Iberdrola, the Spanish clean energy infrastructure company, will buy and take full control of two U.S. offshore wind projects from partner Copenhagen Infrastructure Partners (CIP). The purchase will be part of the company’s expansion plan in North America on the green electricity sector.
According to Reuters, the European company will pay $167,5 million for CIP’s 50% stake interest in two U.S. offshore wind projects. One in Connecticut, of 804MW of capacity; and the second one in Massachusetts, which could have a capacity of 1,2 gigawatts. However, Iberdrola will pay through its American unit Avangrid.
As Iberdrola pushes hard on the green electricity sector, specifically on the offshore wind, many opportunities arise in the U.S. Moreover, as the U.S. is undergoing a deep realization of offshore wind opportunities.
In this regard, the very first project for offshore wind in the U.S. will be the Vineyard Wind 1, which recently achieved financial close and started the construction phase. This historic project is under development precisely by Avangrid and CIP.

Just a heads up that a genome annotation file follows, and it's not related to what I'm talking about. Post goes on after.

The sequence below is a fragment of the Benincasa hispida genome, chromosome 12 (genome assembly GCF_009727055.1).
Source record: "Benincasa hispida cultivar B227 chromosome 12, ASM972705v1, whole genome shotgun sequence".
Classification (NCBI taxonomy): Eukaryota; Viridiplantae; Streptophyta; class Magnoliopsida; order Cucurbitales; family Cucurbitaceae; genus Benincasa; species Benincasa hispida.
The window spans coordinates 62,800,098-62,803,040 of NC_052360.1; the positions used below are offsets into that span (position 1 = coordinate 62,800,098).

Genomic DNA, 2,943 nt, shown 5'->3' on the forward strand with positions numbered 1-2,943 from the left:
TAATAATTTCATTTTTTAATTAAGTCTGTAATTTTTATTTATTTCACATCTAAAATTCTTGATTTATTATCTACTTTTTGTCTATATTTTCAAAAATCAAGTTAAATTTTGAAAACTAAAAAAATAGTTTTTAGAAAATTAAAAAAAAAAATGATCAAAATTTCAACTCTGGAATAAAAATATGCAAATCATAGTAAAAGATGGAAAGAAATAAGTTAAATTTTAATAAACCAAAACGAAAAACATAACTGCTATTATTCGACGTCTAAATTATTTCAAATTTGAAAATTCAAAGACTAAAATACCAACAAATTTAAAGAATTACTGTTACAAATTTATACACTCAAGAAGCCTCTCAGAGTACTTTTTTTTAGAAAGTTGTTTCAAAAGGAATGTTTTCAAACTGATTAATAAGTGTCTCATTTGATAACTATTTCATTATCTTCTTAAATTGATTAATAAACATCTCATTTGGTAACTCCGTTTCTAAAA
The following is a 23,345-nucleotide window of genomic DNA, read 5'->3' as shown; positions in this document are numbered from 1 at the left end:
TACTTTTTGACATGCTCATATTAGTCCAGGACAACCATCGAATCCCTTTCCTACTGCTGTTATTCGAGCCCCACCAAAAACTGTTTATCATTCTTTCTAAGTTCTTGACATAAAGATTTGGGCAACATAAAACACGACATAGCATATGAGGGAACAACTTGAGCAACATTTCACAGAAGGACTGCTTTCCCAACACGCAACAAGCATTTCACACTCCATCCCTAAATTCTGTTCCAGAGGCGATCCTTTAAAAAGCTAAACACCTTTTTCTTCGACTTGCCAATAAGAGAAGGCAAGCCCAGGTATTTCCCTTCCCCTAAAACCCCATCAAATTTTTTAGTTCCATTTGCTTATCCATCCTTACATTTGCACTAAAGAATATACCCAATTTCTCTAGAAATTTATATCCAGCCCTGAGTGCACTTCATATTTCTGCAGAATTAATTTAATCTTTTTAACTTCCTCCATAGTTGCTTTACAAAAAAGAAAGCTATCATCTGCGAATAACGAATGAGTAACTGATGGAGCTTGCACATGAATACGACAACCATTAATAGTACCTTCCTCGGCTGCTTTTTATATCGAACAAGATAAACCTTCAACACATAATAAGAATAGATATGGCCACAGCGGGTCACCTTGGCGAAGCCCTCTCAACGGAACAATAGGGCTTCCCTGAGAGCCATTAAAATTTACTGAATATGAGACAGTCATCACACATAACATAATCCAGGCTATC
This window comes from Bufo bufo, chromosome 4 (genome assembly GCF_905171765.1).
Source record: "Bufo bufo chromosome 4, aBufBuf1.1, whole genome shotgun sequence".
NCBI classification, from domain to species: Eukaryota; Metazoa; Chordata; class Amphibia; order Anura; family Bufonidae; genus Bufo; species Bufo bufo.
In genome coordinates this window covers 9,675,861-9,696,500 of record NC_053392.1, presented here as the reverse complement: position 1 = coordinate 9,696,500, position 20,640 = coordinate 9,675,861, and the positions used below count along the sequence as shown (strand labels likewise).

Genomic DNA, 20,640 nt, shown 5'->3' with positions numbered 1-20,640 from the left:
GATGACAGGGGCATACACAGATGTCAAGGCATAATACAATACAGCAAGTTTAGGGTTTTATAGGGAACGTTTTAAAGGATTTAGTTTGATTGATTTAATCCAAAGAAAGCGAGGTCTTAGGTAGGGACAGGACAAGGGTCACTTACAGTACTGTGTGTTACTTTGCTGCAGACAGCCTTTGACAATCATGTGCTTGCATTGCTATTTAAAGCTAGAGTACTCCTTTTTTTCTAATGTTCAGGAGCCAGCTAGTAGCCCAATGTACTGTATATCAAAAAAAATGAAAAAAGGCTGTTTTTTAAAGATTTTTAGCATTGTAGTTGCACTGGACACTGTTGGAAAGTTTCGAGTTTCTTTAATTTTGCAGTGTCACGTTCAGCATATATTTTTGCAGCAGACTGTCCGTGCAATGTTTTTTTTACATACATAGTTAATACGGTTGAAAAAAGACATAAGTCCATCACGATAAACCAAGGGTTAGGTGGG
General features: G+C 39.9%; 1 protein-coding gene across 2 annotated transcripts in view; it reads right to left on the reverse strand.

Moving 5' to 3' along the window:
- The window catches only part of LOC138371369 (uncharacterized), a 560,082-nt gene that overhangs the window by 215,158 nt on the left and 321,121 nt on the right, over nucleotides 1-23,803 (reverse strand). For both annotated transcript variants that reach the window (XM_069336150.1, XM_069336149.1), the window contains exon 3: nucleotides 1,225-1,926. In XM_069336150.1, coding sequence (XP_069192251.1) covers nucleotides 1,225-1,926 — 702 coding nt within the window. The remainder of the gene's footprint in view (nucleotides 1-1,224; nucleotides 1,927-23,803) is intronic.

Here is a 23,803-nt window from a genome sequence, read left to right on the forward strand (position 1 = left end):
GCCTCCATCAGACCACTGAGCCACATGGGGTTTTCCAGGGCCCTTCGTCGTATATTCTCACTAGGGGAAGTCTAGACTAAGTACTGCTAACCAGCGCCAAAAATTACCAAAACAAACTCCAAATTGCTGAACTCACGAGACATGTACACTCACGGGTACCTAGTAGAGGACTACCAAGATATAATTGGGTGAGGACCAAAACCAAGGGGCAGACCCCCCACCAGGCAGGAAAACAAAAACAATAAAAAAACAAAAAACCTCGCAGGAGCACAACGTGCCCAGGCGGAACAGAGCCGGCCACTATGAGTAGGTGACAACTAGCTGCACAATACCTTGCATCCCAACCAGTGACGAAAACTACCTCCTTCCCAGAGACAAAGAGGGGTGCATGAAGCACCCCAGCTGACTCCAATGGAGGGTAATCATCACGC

In addition, Reuters reports that Avangrid would also want to purchase CIP’s 50% stake in the Vineyard Wind project. The two projects mentioned above, and Vineyard Wind, would require an investment of around $12 billion, Iberdrola said.
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Iberdrola wants to power the U.S. with green electricity
Indeed, Iberdrola has the option of buying out CIP from Vineyard Wind once the project is up and running. On the other hand, around 30% of Iberdrola’s project pipeline is in offshore wind. The company’s CEO, Ignacio Galan, has said that his company maintains plans to expand such a footprint aggressively.
In fact, a month ago, Galan granted an interview with the New York Times in which he underlined his plans to expand heavily in the U.S. “We want to power the U.S. with green energy,” he said. Some of the highlights of the conversation pointed out the momentum the U.S. is going through in regards to renewables.
“It’s a great moment now because there appear to be less and less enemies. Some of them are becoming competitors or even partners on projects.” Galan also commented. “The pressure on politicians to reduce carbon emissions has become greater, especially after the lockdown due to the pandemic, when people discovered there is another world without smoke, without pollution.”
Finally, Reuters points out that CIP will take full control of a separate project in the Massachusetts area, which could have a capacity of up to 2.5 GW.